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December 17, 2013

Columbia Business Lab Entrepreneurs Value Community, Knowledge-sharing and Access

Columbia Business Lab Entrepreneurs Value Community, Knowledge-sharing and Access


It has been six months since the first Columbia Business Lab (CBL) cohort moved out of the office space they shared with nearly 30 other Columbia Business School entrepreneurs. Some of these alumni returned to the Lab recently to reflect on how the experience helped them and their growing businesses.

The Columbia Business Lab launched in 2012 to provide newly-graduated Columbia Business School entrepreneurs office space and continued access to the School’s resources, advisors, and programming.  The group pointed to the supportive community at the Lab, the knowledge-sharing, and frequent access to successful alumni entrepreneurs and other experts, as keys to what makes the Lab an invaluable place to grow a business post-graduation.

Nikhil Bahadur ’12, co-founder of the Blue Nectar Tequila, attributed the camaraderie among the entrepreneurs at the Lab as instrumental to the momentum of his business growth. “It can be scary growing a business alone after graduation,” he explained. “Having a place to go to work with daily contact with other entrepreneurs, helped make the transition easy while we grew our business.” Lenny Beckerman-Rodau ’12, founder of Eventava agreed and sited the space itself as a life-saver for the growth of a budding company.  “The Lab helped us focus on our company by taking the stress of spending limited funds to securing adequate space out of the equation,” he said.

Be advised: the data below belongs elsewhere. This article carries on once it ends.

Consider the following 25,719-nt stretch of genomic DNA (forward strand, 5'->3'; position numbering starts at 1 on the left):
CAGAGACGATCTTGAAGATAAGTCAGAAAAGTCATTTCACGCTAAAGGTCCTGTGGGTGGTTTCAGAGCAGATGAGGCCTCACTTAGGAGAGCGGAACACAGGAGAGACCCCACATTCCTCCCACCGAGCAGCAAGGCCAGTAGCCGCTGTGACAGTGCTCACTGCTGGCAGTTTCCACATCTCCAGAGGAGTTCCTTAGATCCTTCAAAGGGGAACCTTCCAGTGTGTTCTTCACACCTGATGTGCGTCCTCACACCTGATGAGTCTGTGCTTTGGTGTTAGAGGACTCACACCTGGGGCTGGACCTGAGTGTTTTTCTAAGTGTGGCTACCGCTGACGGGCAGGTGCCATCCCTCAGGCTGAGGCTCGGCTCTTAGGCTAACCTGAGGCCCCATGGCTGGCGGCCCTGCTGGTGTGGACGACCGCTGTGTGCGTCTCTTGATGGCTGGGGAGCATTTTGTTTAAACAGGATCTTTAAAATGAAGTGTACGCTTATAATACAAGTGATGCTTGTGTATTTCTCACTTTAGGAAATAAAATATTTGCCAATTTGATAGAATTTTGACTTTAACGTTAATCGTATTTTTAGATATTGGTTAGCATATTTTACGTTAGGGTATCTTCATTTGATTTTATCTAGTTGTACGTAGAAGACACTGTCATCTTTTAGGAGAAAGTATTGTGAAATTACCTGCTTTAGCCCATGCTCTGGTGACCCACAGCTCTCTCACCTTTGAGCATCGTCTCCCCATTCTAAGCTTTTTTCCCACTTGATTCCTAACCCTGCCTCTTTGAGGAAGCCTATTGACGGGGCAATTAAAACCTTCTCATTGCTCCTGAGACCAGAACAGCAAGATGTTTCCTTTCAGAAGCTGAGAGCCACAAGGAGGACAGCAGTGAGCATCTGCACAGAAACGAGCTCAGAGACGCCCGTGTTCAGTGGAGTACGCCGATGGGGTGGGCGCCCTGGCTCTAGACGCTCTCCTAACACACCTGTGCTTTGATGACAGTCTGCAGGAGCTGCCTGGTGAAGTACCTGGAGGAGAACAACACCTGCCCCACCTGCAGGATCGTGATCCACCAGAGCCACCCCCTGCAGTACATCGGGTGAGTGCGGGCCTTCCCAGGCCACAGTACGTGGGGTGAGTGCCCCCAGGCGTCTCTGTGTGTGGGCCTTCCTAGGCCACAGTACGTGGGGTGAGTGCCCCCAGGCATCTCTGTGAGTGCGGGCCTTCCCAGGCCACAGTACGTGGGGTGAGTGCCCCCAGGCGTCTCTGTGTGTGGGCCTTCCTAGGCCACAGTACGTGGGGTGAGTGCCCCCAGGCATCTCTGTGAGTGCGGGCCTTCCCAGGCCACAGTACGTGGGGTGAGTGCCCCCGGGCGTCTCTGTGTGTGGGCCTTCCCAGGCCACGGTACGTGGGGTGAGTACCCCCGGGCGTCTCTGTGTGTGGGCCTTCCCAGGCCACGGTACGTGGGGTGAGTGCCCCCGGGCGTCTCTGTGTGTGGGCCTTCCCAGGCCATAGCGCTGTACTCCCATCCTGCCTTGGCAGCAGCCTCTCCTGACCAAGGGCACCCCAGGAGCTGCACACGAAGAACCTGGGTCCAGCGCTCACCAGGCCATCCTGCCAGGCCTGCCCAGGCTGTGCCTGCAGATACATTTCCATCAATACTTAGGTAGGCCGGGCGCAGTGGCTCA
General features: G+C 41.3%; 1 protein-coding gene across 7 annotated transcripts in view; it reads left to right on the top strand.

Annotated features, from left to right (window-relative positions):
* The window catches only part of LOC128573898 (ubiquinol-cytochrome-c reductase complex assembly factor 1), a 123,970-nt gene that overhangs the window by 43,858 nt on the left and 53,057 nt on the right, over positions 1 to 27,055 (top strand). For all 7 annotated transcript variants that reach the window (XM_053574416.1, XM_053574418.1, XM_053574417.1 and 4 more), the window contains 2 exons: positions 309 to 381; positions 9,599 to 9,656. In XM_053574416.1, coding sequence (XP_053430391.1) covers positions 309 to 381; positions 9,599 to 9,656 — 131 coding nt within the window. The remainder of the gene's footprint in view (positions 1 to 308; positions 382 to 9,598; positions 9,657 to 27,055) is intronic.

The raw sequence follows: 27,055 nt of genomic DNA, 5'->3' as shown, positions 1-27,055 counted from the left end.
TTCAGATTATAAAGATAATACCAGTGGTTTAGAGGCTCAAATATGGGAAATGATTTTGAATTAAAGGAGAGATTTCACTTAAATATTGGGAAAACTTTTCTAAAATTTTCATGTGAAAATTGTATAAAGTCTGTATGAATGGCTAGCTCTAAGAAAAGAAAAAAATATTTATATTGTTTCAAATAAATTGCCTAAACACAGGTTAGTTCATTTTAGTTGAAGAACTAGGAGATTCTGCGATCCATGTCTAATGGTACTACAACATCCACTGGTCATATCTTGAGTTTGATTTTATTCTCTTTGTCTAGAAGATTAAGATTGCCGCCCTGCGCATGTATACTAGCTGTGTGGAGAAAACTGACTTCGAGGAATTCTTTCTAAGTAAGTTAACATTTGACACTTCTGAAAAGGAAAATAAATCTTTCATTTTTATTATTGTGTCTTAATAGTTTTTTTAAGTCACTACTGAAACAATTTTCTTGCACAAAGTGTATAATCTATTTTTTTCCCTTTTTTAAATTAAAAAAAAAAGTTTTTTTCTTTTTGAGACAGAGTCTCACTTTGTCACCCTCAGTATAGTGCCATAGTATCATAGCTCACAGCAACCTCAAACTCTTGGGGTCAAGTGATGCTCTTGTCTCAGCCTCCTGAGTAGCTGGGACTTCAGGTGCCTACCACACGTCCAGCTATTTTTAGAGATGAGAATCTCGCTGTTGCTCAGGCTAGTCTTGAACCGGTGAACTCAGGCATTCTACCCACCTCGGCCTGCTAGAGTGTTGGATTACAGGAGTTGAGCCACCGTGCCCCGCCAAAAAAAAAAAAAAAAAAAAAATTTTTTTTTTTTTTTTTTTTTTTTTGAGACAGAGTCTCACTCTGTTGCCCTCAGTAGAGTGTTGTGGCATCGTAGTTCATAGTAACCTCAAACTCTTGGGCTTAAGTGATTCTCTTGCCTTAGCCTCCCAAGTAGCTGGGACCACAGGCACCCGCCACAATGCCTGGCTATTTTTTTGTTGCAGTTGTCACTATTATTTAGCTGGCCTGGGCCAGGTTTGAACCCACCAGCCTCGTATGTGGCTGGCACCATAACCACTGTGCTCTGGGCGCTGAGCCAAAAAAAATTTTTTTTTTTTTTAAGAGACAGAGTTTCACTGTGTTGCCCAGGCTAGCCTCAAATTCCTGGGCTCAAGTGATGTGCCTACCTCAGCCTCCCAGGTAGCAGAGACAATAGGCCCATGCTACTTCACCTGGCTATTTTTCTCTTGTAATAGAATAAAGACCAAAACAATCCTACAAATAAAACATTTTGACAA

Columbia Business Lab founding co-presidents, Kajal Sanghrajka ’12 and Allison D’Eugenio ’12, stressed knowledge sharing as a key factor to the Lab’s overall culture.  “The few of us with consumer products held sales sessions and helped each other with strategy,” Kajal said. She is working on Kajal London, a company that specializes in one of a kind, designer vintage sunglasses and frames. 

Allison founded InteractAble while at the Lab, a social skill building game for children. “The ability to learn from others is definitely why my business progressed in the early stages and why I was able to continue even at times of uncertainty,” she added. 

CBLers also appreciated Lang Center-supported programming such as the Lunch ‘n’ Learns which brought in alumni entrepreneurs like Jeremy Miller ’10, Becca Brown ’07 and Marc Glosserman ’06 to talk about their companies and share their entrepreneurial journeys.  Monthly events like CBL Happy Hours provided members, current students, alumni and other invited guests an opportunity to meet, greet, and network throughout the year. “Informal connections are just as important as any formal outreach,” said Cup & Compass beverage maker Philip Crouse ’12. “Many CBLers made connections this way and it was mutually beneficial.” 

To learn more about the current group of Columbia Business School entrepreneurs, visit the Columbia Business Lab website.
 

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